5 must-see places in Mexico´s Yucatan Peninsula this Autumn
Mexico’s Yucatan Peninsula is a vast coastal region brimming with tropical beaches, spectacular wildlife, ancient Mayan ruins, small colonial towns, and plenty of outdoor adventures.
It’s a place where you will discover lush green forests dotted with Mayan ruins, cool shades of colonial-era architecture, and sea-life ablaze with color – all under Caribbean blue skies.
The Yucatan is easily accessible with cheap and easy flights from domestic and international airports. As such it is an increasingly popular place to take a vacation.
- Explore Chichen Itza
This UNESCO world heritage site is a centerpiece of the Mayan archaeological scene in Mexico and receives around 1.4 million visitors a year — by far the region’s most popular ruins.
For over a thousand years this was one of the great cities of Central America – located here because of proximity to deep cenotes that gave access to fresh water. The modern site covers 5 square kilometers of exposed archaeology and impressive above-ground stone buildings, surrounded by dense forest.
You’ve probably seen pictures of the temple of Kukulcan – also known as El Castillo – because it’s breathtakingly photogenic. However, a century’s worth of excavations means the rest of Chichen Itza is equally cool.
Above all, September is one of the two best times to visit Chichen Itza for the equinox. This phenomenon occurs in March and September and can be observed approximately during five days: on the day of the equinox and the days surrounding it. The effect begins about 3 hours before sunset, where a form of undulating light can be seen on the railing of the main staircase of the Temple of Kukulkan that slowly shows seven isosceles triangles.
2. Visit Las Coloradas
In a corner of the Río Lagartos Biosphere Reserve, about 3 hours from Cancun, you’ll find a magical place where sea water turns bright pink on an epic scale.
It’s all down to salt production. The Coloradas pink lakes are used for industrial-scale sea-salt production. As the water evaporates, salinity causes an explosion in the growth of red algae, plankton and brine shrimp, tinting the water reddish-pink.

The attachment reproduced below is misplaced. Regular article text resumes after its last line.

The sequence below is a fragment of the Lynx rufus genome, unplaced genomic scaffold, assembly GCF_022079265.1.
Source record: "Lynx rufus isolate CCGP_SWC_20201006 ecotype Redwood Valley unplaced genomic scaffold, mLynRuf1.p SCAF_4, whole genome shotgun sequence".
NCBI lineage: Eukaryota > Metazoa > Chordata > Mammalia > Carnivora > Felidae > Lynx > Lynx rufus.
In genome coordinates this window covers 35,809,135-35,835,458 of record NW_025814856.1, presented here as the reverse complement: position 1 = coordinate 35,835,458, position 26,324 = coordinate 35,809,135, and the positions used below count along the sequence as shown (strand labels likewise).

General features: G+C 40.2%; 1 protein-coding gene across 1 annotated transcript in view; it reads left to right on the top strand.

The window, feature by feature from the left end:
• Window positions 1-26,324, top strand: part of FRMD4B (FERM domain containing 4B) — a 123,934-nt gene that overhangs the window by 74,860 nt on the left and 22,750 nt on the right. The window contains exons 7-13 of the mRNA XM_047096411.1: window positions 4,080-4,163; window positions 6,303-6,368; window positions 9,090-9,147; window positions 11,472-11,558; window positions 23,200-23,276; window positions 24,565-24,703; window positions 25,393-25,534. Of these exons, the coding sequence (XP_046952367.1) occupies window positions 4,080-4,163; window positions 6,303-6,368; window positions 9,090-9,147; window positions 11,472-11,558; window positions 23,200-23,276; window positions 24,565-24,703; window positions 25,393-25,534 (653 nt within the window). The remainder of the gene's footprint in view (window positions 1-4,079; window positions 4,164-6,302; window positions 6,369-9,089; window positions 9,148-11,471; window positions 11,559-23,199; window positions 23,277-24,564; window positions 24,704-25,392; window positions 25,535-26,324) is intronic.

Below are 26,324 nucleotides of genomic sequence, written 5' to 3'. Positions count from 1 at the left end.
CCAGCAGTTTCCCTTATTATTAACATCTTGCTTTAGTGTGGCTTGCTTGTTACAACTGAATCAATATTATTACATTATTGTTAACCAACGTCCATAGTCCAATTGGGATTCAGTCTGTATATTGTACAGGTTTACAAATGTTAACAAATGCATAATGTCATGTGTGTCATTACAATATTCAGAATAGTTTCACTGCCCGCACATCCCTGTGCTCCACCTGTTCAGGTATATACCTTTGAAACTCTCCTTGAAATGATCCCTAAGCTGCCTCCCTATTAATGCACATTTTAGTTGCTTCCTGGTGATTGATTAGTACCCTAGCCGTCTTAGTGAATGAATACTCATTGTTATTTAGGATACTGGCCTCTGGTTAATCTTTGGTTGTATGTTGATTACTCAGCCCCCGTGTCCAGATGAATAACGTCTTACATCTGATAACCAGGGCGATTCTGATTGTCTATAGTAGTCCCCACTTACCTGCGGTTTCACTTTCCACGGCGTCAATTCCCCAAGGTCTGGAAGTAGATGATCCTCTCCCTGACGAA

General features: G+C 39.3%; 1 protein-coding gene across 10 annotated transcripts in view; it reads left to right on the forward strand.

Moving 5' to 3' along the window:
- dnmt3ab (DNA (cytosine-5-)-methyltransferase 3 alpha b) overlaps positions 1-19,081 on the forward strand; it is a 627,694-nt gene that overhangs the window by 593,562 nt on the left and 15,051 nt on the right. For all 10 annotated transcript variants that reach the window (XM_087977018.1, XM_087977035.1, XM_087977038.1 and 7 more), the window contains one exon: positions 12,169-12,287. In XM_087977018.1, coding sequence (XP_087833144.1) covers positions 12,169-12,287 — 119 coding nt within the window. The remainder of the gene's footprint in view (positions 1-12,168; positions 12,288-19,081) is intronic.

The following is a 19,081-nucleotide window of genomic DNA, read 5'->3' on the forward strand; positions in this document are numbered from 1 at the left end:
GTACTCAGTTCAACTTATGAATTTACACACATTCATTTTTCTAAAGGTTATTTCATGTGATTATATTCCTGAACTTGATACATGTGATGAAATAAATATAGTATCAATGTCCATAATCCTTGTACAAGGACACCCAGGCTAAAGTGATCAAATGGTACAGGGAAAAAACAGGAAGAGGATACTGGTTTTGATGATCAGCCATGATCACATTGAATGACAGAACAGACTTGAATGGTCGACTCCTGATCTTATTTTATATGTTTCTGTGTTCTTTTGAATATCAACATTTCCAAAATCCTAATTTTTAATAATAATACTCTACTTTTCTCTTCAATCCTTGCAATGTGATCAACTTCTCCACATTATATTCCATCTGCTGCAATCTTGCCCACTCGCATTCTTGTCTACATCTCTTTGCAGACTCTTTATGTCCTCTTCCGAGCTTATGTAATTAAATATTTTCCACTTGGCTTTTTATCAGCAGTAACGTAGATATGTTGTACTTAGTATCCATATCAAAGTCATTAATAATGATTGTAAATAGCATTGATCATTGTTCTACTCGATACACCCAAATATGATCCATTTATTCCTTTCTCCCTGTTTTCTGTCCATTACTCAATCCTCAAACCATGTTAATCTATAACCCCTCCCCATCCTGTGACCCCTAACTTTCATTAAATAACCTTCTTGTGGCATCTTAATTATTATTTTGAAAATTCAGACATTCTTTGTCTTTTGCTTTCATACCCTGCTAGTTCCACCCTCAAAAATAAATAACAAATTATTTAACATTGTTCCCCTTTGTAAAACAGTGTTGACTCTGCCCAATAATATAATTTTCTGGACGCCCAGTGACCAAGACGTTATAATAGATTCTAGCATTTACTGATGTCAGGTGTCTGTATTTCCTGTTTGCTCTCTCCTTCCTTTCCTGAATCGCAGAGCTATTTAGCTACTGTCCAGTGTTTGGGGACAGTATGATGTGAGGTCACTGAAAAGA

You can visit the lakes (and a small town by the same name) It’s a really weird sight – and, curiously, the reason why flamingos are pink!
You may even spot some flamingos hanging out in the area too. Las Coloradas has become famous on Instagram recently. It is no longer possible to get into the water, but you can still take photos.
3. Snorkel with Sea Turtles
Who doesn’t want to swim with sea turtles? Don´t miss the opportunity to get up close and personal with them at Akumal beach, just 30 minutes South of Playa del Carmen. This shallow blue-green water is home to 3 different kinds of sea turtles.
Take note. For years you could simply swim with the turtles at Akumal on your own, bringing your own snorkeling gear. However, to help preserve the area, some new rules were recently implemented.
A lifejacket is required (which you can rent along with snorkel gear), and lifeguards patrol the water on paddleboards. Organized sea turtle snorkeling tours are also offered by locals.
- Swimming in Cenotes
What’s a cenote you ask? It’s an underground cave filled with fresh water. The Yucatan Peninsula offers one of the world´s largest network of sinkholes that open up into underground rivers with the clearest water you’ve ever seen.
Cenotes are the perfect way to cool off on a hot day, Mexico’s natural swimming holes formed when the limestone bedrock caved in to reveal underground rivers below.
There are around 2000 different cenotes to be found throughout the Yucatan. Classic cenotes you should visit are Dzitnip, Azul, Dos Ojos, and La Noria.
For the more adventurous, scuba divers can also explore these underwater caverns. If you are a certified PADI diver then the Yucatan is one of the world’s premier cave-diving destinations.
5. Whale Sharks at Isla Holbox
Whale sharks are the largest fish in the ocean, growing up to 40 feet long and weighing up to 20,000 pounds. And, you can enjoy an interactive swimming experience with them. However, you don’t have to worry about them eating you, as they prefer plankton.
Swimming next to a 30-foot long sea creature, the size of a bus is a wild experience. It’s a bit intimidating to be honest… they’re huge!
Whale shark snorkeling trips can be organized from Cancun, but if you want a real adventure, try doing this activity out of Isla Holbox, a small sleepy island paradise off the coast of the Yucatan Peninsula.